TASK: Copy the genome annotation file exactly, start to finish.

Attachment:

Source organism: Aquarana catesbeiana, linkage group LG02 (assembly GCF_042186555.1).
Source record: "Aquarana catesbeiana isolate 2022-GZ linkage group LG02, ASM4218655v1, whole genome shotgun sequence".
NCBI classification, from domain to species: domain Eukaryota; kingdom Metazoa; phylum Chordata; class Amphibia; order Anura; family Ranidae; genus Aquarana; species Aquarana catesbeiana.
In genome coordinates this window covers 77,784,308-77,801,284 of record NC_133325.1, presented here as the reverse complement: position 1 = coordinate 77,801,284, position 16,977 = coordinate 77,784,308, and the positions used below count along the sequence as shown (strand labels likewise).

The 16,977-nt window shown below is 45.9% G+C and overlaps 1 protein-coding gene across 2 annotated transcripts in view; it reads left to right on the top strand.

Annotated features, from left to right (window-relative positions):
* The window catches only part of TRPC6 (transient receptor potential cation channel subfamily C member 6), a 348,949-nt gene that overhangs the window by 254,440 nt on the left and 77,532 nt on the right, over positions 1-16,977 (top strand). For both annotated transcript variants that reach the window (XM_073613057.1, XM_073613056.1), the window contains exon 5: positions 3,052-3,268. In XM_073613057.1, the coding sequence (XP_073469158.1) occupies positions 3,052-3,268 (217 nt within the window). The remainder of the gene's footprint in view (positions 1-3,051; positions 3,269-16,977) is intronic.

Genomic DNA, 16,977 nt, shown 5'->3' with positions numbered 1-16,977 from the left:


Source organism: Aquarana catesbeiana, linkage group LG02 (assembly GCF_042186555.1).
Source record: "Aquarana catesbeiana isolate 2022-GZ linkage group LG02, ASM4218655v1, whole genome shotgun sequence".
NCBI classification, from domain to species: domain Eukaryota; kingdom Metazoa; phylum Chordata; class Amphibia; order Anura; family Ranidae; genus Aquarana; species Aquarana catesbeiana.
In genome coordinates this window covers 77,784,308-77,801,284 of record NC_133325.1, presented here as the reverse complement: position 1 = coordinate 77,801,284, position 16,977 = coordinate 77,784,308, and the positions used below count along the sequence as shown (strand labels likewise).

The 16,977-nt window shown below is 45.9% G+C and overlaps 1 protein-coding gene across 2 annotated transcripts in view; it reads left to right on the top strand.

Annotated features, from left to right (window-relative positions):
* The window catches only part of TRPC6 (transient receptor potential cation channel subfamily C member 6), a 348,949-nt gene that overhangs the window by 254,440 nt on the left and 77,532 nt on the right, over positions 1-16,977 (top strand). For both annotated transcript variants that reach the window (XM_073613057.1, XM_073613056.1), the window contains exon 5: positions 3,052-3,268. In XM_073613057.1, the coding sequence (XP_073469158.1) occupies positions 3,052-3,268 (217 nt within the window). The remainder of the gene's footprint in view (positions 1-3,051; positions 3,269-16,977) is intronic.

Genomic DNA, 16,977 nt, shown 5'->3' with positions numbered 1-16,977 from the left: